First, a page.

Sunday, September 19, 2010

Quotable: Stott

Of course any contemporary observer who saw Christ die would have listened with astonished incredulity to the claim that the Crucified was a Conqueror. Had he not been rejected by his own nation, betrayed, denied and deserted by his own disciples, and executed by authority of the Roman procurator? Look at him there, spread-eagled and skewered on his cross, robbed of all freedom of movement, strung up with nails or ropes or both, pinned there and powerless. It appears to be total defeat. If there is victory, it is the victory of pride, prejudice, jealousy, hatred, cowardice and brutality. Yet the Christian claim is that the reality is the opposite of the appearance. What looks like (and indeed was) the defeat of goodness by evil is also, and more certainly, the defeat of evil by goodness. Overcome there, he was himself overcoming. Crushed by the ruthless power of Rome, he was himself crushing the serpent's head (Gen 3:15). The victim was the victor, and the cross is still the throne from which he rules the world.

John Stott, The Cross of Christ, 223-224

Friday, September 17, 2010

Concerning Duchamp

This will probably be of interest to no one in particular, but I wanted to save this thought for future reference.

Duchamp accomplished nothing but showing he could tell a joke, one that wasn't and isn't funny and that no one could possibly get. The interpreter is mocked both if he praises it and if he despises it. He either has elevated it to the aesthetic--which for Duchamp is enraging seeing it is after all just an ordinary object which has aesthetic value only by osmosis--or he has not appreciated its seriousness as art. cf. The End of Art, Donald Kuspit

How long does it take the read the Bible?

John Dyer has the answer: LINK

Thursday, September 16, 2010

What Philosophers Do

"If our forms of explanation cannot acknowledge and understand evil, then we will remain opaque to ourselves morally and politically. Here, the philosophical inquiry intersects with practical issues of what to do about the problems of evil that are so pressing in contemporary politics. Philosophy cannot, however, give prescriptions for political or individual action. Philosophers have no particular political expertise, because politics remains an art, a matter of judging the possible within multiple intersecting contexts. This is especially true today, when governments must act simultaneously before domestic and international audiences. Nor can philosophers reach the level of particularity that characterizes the life choices of an individual. Philosophy may help us to understand love and evil, but it cannot tell us whom we should love or whether we should hate.

Philosophers can, however, bring contemporary problems into contact with larger traditions within which our thinking operates. They can help to explain why we see our problems and possibilities as we do. Our perceptions of self and world, of meaning and value, are deeply embedded in the history of Western understandings. We do not make the world anew; we inherit it. We perceive meaning in certain ways because we perceive the world to be of a certain character. The philosopher's role is to clarify this structure of thought."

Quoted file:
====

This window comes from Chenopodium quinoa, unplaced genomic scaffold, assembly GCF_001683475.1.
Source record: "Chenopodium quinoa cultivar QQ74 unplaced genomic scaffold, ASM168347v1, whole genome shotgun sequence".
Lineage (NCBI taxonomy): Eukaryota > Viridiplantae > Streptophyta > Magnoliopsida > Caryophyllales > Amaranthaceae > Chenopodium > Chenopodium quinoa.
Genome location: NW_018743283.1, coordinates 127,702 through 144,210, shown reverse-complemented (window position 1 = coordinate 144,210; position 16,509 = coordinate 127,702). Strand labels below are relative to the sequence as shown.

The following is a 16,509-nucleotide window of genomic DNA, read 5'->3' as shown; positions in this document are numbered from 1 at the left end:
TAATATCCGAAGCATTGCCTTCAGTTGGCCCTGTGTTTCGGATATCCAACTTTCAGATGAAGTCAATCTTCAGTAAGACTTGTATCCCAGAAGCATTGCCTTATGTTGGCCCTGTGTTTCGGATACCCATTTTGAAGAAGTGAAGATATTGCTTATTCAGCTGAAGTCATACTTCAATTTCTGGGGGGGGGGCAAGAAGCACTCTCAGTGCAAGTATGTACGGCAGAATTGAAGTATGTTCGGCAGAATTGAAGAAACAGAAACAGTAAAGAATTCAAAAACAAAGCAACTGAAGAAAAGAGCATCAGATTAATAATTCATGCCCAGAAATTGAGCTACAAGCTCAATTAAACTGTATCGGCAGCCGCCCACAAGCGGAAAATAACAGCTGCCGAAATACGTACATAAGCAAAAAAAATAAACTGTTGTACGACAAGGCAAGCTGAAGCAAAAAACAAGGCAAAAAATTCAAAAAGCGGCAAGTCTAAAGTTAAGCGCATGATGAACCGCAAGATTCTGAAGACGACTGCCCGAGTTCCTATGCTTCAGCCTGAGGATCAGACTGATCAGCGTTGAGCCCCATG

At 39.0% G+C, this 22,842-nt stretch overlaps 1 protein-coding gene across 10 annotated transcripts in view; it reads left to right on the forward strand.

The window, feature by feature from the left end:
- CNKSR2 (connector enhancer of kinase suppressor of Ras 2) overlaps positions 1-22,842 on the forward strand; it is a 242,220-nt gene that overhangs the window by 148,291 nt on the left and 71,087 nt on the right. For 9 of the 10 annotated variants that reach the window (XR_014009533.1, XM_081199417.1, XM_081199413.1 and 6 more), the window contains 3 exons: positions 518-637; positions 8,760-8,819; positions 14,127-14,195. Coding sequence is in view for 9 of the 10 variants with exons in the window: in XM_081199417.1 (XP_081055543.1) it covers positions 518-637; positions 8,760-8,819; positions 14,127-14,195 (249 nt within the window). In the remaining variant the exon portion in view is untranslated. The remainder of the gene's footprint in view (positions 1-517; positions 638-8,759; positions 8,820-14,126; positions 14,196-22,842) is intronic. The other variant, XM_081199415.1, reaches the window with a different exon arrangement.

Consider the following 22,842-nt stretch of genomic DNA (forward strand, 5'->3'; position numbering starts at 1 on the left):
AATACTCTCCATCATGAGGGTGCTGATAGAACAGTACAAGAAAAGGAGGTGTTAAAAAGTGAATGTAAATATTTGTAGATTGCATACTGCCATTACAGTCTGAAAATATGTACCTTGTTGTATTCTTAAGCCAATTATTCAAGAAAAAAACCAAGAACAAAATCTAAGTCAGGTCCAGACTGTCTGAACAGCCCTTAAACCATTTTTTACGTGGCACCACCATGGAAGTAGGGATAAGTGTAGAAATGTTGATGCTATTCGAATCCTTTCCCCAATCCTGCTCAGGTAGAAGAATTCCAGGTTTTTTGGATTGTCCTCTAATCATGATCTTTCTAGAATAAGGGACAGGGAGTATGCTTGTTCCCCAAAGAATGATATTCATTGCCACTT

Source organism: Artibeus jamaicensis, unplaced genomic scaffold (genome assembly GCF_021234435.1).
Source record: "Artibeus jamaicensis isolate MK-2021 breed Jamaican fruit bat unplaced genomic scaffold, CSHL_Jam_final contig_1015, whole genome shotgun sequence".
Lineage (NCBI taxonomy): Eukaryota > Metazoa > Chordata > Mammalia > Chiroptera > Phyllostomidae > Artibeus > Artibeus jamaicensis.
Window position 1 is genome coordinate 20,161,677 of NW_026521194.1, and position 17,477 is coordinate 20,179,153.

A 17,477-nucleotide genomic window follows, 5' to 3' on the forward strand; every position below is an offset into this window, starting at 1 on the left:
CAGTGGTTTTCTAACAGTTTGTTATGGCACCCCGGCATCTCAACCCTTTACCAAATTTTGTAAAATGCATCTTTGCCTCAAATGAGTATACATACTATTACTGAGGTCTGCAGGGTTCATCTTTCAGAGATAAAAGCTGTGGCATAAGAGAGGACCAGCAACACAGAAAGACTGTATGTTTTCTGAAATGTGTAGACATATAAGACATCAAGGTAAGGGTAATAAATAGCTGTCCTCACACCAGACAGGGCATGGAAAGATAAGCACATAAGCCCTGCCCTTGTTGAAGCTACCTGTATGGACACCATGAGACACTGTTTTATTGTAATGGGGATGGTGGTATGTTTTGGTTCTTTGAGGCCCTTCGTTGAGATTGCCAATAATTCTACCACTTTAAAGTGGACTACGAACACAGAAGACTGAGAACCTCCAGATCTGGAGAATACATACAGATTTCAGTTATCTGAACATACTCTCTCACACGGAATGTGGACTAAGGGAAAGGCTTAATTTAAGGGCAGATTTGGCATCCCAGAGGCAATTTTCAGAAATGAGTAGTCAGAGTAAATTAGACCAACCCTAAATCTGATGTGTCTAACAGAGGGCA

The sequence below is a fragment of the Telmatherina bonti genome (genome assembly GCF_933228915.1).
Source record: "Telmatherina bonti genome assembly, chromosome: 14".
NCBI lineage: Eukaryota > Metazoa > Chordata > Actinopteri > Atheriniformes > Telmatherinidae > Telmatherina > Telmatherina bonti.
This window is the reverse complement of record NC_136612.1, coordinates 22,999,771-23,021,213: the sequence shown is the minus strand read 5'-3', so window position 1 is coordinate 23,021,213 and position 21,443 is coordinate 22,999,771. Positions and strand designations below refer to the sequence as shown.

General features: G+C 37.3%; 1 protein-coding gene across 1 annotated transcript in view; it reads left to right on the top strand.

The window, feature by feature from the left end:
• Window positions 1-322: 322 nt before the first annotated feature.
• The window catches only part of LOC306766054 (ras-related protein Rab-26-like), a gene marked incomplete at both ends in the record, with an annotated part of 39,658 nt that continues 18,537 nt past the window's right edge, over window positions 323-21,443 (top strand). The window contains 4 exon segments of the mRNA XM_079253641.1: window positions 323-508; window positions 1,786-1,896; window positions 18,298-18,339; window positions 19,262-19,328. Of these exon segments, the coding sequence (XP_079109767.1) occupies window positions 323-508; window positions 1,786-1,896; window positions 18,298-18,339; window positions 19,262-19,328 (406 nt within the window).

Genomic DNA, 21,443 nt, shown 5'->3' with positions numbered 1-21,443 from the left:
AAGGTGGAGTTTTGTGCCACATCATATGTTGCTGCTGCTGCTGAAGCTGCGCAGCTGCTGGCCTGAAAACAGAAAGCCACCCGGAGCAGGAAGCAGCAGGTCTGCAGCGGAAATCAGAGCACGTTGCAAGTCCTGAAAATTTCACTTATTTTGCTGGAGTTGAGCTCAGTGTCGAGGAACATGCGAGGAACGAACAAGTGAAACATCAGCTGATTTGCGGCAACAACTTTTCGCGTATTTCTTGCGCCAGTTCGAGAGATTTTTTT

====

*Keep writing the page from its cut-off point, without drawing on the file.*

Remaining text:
Paul W. Kahn, Out of Eden, 14-15.

Tuesday, September 14, 2010

The Death of Jesus in Recent New Testament Study, Marshal

This is a good article, very intriguing: LINK

I found this intriguing especially in the context of some comments Dr. Wallace made in class the other day about the centrality of the Deuteronomic curse (Deut 21:22-23) in the development of Paul's theology of salvation. The question was, "how can a man who is so obviously cursed be the Messiah?"

Monday, September 13, 2010

Quotable: Ivan Karamazov

"I understand nothing," Ivan went on, as though in delirium. "I don't want to understand anything now. I want to stick to the fact. I made up my mind long ago not to understand. If I try to understand anything, I shall be false to the fact, and I have determined to stick to the fact."

Keller: What is the Bible About?

ht: Justin Taylor

Sunday, September 12, 2010

Why I hate Advertising

I realized opening the mail today that it's almost gotten to the point that I don't take a central claim of any advertising straightforwardly. Advertising is purposefully deceptive almost 100% of the time. I got a letter from Wells Fargo today which said right at the top:


You have the right to a free credit report from or 877-322-8228, the ONLY authorized source under federal law.

It's placed top-center because it gives the impression that "THIS NOTICE IS REQUIRED BY LAW" applies to the entire page. The referent for "THIS" is intentionally ambiguous. The font from the first line is set apart from what is written below it. What is below is an advertising for a $12.99 credit protection service. It took me about 30 seconds to figure out that the letter was in fact an advertisement for a paid service. I'd imagine that a fairly high percentage of subscribers to this service through the letter weren't totally clear on why they were sent the letter or what they were doing in sending it back.

Wednesday, September 01, 2010

Unicode Λυω Paradigm

LINK: Fill in the blanks on top. If you are wrong the answer will turn red. Unicode so that it will work for everyone. Enjoy!

Also, Gentium is the best unicode Greek font I've found.